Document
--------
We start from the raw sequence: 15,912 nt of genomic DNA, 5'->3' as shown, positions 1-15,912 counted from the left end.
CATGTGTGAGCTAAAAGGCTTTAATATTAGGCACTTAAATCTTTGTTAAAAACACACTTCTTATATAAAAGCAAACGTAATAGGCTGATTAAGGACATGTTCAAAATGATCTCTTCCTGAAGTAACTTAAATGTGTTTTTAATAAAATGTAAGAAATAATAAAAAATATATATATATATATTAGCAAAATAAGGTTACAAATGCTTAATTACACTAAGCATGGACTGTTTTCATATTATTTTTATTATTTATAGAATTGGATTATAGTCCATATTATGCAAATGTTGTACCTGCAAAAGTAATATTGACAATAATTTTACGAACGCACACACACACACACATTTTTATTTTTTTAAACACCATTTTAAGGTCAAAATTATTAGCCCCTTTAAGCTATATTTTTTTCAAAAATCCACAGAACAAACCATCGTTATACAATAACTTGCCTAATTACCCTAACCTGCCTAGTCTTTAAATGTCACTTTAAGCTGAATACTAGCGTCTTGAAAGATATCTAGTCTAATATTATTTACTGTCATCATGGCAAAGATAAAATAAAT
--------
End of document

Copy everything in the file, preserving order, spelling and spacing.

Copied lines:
We start from the raw sequence: 15,912 nt of genomic DNA, 5'->3' as shown, positions 1-15,912 counted from the left end.
CATGTGTGAGCTAAAAGGCTTTAATATTAGGCACTTAAATCTTTGTTAAAAACACACTTCTTATATAAAAGCAAACGTAATAGGCTGATTAAGGACATGTTCAAAATGATCTCTTCCTGAAGTAACTTAAATGTGTTTTTAATAAAATGTAAGAAATAATAAAAAATATATATATATATATTAGCAAAATAAGGTTACAAATGCTTAATTACACTAAGCATGGACTGTTTTCATATTATTTTTATTATTTATAGAATTGGATTATAGTCCATATTATGCAAATGTTGTACCTGCAAAAGTAATATTGACAATAATTTTACGAACGCACACACACACACACATTTTTATTTTTTTAAACACCATTTTAAGGTCAAAATTATTAGCCCCTTTAAGCTATATTTTTTTCAAAAATCCACAGAACAAACCATCGTTATACAATAACTTGCCTAATTACCCTAACCTGCCTAGTCTTTAAATGTCACTTTAAGCTGAATACTAGCGTCTTGAAAGATATCTAGTCTAATATTATTTACTGTCATCATGGCAAAGATAAAATAAAT